Courts protect, but the people must lead

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We need a democracy which depends on more than the courts to keep it strong.

The Constitutional Court’s judgment on Menzi Simelane’s fitness to head the National Prosecuting Authority (NPA) should have helped repair damage caused by the Supreme Court of Appeals’ decision in the same case.

The earlier judgment gave no convincing reasons for why the courts should be entitled to remove a public official. This column said then, that if they wanted to convince us they were using that power in a reasonable way, we must be told what standard was used to overrule the appointment. This would show that the court had been reasonable and ensure that the government knows how to avoid the courts overruling future appointments.

The legal profession does not seem to think that courts have to explain themselves at all – lawyers who commented on this judgment seemed to think that the president should simply have accepted a poorly reasoned appeal court ruling. The rest of us will hopefully be glad that the courts were forced to spell out their reasons. The constitutional court judgment seems to have done what was needed.

It based its decision on Simelane’s evidence to the Ginwala inquiry which, it found, raised doubts about his honesty and credibility.

A key issue also seems to have been that Ginwala was concerned that Simelane did not accept the NPA’s independence from the justice department. This is entirely reasonable. Clearly, a person who may not believe in the independence of the prosecuting authority – or whose honesty is suspect – should not run the NPA.

But the court does not seem to be saying that the president should not have appointed Simelane simply because the inquiry was unhappy with him. Part of its problem with Simelane’s appointment is that Justice Minister Jeff Radebe told the president not to take his role in the inquiry into account. This implies that, if the president had looked at the inquiry’s findings and could show they were wrong, his decision might have stood. But he failed even to consider the findings. We now have a principle to guide new appointments – where evidence shows a person may be unfit for office, the president must either show that the person is fit or not make the appointment.

The court also said it was entitled to test the rationality of the president’s appointments.

This, it said, meant that it had to evaluate the “relationship between the means employed to reach a decision, on the one hand, and the purpose for which the power to make the decision was conferred on the other”.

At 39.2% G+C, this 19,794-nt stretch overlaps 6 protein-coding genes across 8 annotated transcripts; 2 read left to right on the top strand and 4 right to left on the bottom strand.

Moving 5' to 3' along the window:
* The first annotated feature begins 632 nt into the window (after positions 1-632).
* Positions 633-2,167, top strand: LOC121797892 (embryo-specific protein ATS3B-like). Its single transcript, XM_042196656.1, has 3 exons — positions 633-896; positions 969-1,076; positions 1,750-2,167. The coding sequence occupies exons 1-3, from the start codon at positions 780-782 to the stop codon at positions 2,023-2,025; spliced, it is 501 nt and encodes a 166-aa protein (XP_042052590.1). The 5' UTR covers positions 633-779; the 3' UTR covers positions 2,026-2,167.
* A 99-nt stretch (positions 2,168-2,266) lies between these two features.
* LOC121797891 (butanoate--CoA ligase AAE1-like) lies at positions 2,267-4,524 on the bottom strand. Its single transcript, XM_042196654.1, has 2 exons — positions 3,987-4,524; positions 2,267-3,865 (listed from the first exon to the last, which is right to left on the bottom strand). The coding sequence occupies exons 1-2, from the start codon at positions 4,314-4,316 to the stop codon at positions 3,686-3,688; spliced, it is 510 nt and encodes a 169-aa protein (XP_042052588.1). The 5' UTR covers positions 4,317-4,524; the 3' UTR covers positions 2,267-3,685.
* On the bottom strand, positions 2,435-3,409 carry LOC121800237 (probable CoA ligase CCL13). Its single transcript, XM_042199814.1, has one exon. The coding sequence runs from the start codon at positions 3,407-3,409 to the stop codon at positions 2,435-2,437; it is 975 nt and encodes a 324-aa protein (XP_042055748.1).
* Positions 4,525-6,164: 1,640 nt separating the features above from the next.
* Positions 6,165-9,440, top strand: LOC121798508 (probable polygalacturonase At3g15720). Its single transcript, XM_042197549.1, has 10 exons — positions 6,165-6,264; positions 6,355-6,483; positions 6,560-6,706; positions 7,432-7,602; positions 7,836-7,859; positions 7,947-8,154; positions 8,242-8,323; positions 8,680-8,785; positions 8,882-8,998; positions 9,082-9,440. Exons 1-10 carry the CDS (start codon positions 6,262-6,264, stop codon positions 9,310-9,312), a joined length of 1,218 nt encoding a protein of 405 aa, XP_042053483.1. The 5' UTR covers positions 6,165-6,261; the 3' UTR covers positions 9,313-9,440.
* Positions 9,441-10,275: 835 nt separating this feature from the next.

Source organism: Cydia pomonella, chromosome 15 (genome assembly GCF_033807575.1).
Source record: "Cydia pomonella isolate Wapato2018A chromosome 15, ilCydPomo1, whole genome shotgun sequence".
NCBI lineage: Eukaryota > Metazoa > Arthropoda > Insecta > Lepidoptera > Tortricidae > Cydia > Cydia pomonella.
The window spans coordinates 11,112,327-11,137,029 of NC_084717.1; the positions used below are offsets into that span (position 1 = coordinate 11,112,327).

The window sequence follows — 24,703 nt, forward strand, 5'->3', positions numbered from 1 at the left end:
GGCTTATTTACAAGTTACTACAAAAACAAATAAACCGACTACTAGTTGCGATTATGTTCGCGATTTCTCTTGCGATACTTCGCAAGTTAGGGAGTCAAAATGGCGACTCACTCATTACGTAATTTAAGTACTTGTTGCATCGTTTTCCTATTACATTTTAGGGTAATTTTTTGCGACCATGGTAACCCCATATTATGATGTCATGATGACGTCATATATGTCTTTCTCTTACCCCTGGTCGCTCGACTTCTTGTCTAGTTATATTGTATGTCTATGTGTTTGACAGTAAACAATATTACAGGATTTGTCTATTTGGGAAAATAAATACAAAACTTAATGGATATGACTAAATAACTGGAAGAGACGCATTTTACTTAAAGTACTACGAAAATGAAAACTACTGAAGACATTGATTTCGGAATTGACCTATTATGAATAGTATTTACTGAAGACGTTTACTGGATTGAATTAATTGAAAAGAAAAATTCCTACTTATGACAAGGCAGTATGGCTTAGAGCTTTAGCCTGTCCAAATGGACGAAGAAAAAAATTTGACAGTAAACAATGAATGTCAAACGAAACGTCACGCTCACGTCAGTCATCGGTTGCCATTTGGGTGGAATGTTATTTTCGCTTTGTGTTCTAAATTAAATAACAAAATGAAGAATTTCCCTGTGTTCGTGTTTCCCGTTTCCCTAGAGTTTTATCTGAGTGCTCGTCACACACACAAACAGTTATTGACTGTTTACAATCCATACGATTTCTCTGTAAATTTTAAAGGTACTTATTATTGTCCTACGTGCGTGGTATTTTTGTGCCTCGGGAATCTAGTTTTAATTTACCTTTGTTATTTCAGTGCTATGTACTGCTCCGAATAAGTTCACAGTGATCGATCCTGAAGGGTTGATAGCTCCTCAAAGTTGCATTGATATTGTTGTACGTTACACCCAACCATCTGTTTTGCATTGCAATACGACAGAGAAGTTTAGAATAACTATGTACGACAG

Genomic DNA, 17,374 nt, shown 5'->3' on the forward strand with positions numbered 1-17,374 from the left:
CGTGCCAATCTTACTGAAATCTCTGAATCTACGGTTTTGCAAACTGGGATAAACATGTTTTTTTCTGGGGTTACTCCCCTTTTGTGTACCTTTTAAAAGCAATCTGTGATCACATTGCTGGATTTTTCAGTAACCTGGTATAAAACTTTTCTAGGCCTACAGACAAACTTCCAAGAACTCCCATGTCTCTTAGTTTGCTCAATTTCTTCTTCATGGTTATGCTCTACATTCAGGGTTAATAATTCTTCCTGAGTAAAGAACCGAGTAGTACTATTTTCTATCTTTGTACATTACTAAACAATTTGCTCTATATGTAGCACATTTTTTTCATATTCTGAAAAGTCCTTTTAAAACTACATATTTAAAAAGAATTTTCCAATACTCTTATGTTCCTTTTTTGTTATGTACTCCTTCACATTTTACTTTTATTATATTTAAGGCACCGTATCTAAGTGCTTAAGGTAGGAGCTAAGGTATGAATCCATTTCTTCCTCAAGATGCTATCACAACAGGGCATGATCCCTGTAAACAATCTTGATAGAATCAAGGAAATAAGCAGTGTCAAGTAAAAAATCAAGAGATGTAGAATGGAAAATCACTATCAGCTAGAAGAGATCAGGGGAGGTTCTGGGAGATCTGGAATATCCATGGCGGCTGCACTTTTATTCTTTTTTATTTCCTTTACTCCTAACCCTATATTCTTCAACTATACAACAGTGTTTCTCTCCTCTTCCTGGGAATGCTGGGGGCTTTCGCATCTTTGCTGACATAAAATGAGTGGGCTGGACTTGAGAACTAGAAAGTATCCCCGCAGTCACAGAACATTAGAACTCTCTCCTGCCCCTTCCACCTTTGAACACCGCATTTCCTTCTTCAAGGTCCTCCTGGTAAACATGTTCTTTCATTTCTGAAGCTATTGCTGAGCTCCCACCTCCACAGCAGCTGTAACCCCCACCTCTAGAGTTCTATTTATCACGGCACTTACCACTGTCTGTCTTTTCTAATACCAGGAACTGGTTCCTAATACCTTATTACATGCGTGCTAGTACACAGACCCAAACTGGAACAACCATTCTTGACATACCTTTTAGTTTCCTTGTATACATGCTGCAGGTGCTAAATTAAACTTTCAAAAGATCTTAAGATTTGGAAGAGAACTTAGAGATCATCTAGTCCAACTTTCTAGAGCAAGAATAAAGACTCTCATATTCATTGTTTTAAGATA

If, therefore, the president had to appoint an independent and honest head of the NPA, it was rational to expect him to take into account evidence suggesting that a person may not meet those criteria before appointing them.

The court was clearly concerned that it may be accused of interfering in the president’s right to make appointments and so it noted that the rationality test – in which courts do not decide whether a person is right for the job but look at whether the president took the decision to appoint them in a way which fitted the purpose of the appointment – was not trampling on an elected government’s right to decide.

It was “the least invasive form of legal scrutiny”, which recognised the separation of powers between the presidency and the courts. So it was not telling the president who to appoint, it was insisting merely that it was the right of the courts to test whether the process of taking the decision was reasonable.

This eases the fear that an elected government is being told what to do by the courts.

The court’s insistence that it will act if the president does not show that he took into account all the issues relevant to an appointment is surely one which most of us can accept even if there may be disagreements about whether the test is applied fairly in particular cases. So the judgment seems cause for celebration.

The courts have defended citizens’ rights by insisting that the government not appoint people to offices meant by the Constitution to be independent unless it considers evidence that they might be unfit for the job. The president has accepted the judgment. An attempt to replace the independent Vusi Pikoli with someone whose independence was in doubt has ended and the president will need to do more to ensure that those he appoints to these positions are committed to putting the interests of the people ahead of those of the politicians.

But the celebration should be muted. The judgment is a step forward for democracy and may have helped restore public confidence not only in the courts but in the NPA, whose independence was in doubt after Pikoli was fired – but we need to ask how safe democracy is if the courts are seen as the front line of efforts to ensure that the government appoints people who do not undermine citizens’ rights.

Some have described the court’s decision as a sign of “democracy in action”. It may be more a sign of democratic inaction.

In a strong democracy, citizens who don’t like an appointment would launch a campaign to convince public opinion to oppose it – if they won enough support, they would get the decision changed. The issue would be more democratic because it would be decided by many citizens rather than a few judges.

It would also be more effective and lasting - if a government feels judges are too independent it can always, over time, appoint other judges. If it is held to account by citizens, it cannot replace them with other citizens.

The courts will always have a role in protecting people’s rights - but as a support to action by the people, not a substitute for it.

Steven Friedman is director of the Centre for the Study of Democracy at the University of Johannesburg and Rhodes University

Source: The New Age